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Monday, November 7, 2011

The husband is an Internet junkie

Online all the time:
By Jamilah Khaji
Millions of men prefer to burn the midnight oil with their favourite gadget rather than cuddling up with their wife or partner, a new study revealed. Consequently, many wives are now widowed by a gadget as more than 1 in 4 men admit to avoiding the marital bed, to indulge their craving for games, internet surfing and late night DVDs. Other related research points out that many men put their wives or girlfriends second after their gadgets, with the defence that this form of addiction is safer than infidelity.

Extreme identification with gadgets has been predominantly a male fascination; men see their machines as both extensions of themselves and as animate beings. “Men love their machines big, sophisticated and modern; the bigger the gadgets, the higher the social ranking and the better the chances of attracting female attention,” explains Rudisha Konya, a sales representative at a mobile phone outlet.

Necessary evil
While time spent on the Internet can be hugely productive (for many of us it is also an indispensable tool for work, education and communication), compulsive Internet use can interfere with daily life, work and relationships.
Sarah Peter, who has been married for quite a while, is worried about the tension her husband’s obsession with his mobile phone is placing on their relationship.

“My husband is perpetually on the phone; day and night. Whether he is responding to work related calls or texts from his mates, the habit is annoying. I’m convinced that most of his correspondents are neither married nor have children,” explains the mother of two, “Otherwise what would they be doing up all night, every night?” Sarah’s husband is so faithful to his phone that occasionally he sneaks out of the matrimonial bed to a different room in the house, to avoid being confronted by his wife. “The mobile phone is really intruding on our marriage,” says the 30-year-old.

Sarah’s husband has two mobile phones that never leave his side, “In intense moments of desperation and insecurity, I’ve threatened to throw away these gadgets and I’ve been branded unreasonable,” Sarah says. “I don’t know how to handle this tension but I keep hoping that it is merely an addiction with no strings attached,” she says. Occasionally when the couple goes out, Sarah’s husband may get so engrossed in his mobile phone activities that he forgets his company. “I’m really getting agitated because it seems I’m fighting a losing battle,” explains Sarah.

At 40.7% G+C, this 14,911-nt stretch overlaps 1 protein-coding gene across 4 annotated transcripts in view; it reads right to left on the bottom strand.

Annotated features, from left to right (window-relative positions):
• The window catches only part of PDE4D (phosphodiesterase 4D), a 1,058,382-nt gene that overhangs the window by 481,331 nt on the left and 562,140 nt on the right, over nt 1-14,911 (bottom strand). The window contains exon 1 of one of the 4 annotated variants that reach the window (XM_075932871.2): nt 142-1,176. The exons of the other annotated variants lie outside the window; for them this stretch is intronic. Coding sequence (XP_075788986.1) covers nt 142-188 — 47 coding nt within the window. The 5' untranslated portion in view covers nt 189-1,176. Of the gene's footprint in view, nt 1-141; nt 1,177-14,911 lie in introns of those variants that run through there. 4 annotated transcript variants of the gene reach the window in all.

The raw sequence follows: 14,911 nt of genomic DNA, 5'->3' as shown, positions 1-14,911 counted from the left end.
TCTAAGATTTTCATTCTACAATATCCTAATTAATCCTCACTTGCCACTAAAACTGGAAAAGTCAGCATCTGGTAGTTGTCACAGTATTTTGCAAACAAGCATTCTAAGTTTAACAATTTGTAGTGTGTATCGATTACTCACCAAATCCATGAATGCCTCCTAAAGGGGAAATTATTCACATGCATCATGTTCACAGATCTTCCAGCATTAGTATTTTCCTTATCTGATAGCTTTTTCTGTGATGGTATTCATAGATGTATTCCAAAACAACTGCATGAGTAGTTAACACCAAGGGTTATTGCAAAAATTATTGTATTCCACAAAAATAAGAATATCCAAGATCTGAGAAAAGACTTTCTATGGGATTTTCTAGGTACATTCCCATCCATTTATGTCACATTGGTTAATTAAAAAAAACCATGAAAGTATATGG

Addiction to the Internet and other forms of technology is a habit acquired over time. Some couples like Neema and her husband are facing this menace, after enjoying a productive marital life. Seven years, one child and a second on the way is no mean marital achievement. The first three months of her second pregnancy have been problematic and she had to put up at her parents house for a while to get proper care. Since she moved back into her home two months ago, she has been struggling to fit into the life of her Internet addicted husband who pays very little attention to her.

“Clearly, my husband has evolved from a responsible man to an internet clown. He spends very little time with me because he is chatting the night away and barely has time for me or our child. When I come home from work, he doesn’t move an inch away from his laptop; it’s like I’m non-existent,” Neema laments.

“We have dinner together but as soon as he clears his plate, he resumes his hobby,” she adds. Neema explains that for her husband, bedtime is between 3.00 and 5.00am. “Sometimes I get really angry but when I confront him, he overreacts, walks out on me only to turn up later in the night or the following day. He claims there’s more peace out there,” she says.
After enjoying marital bliss for so long, she is awed by what she terms the late night devil. “I’m at a loss of what to do to reclaim my responsible man,” she says.
Addiction to social networks

Several studies across the board link Internet addiction to availability and access to a fulltime Internet connection especially on smart phones. With the advent of social networks like Facebook and Twitter, many people find chatting attractive as they continually overcome geographical boundaries to meet different people across the world. The networks aside, computer games appealing to adults and children are on the upsurge giving men the opportunity to explore worlds they have only fantasised about.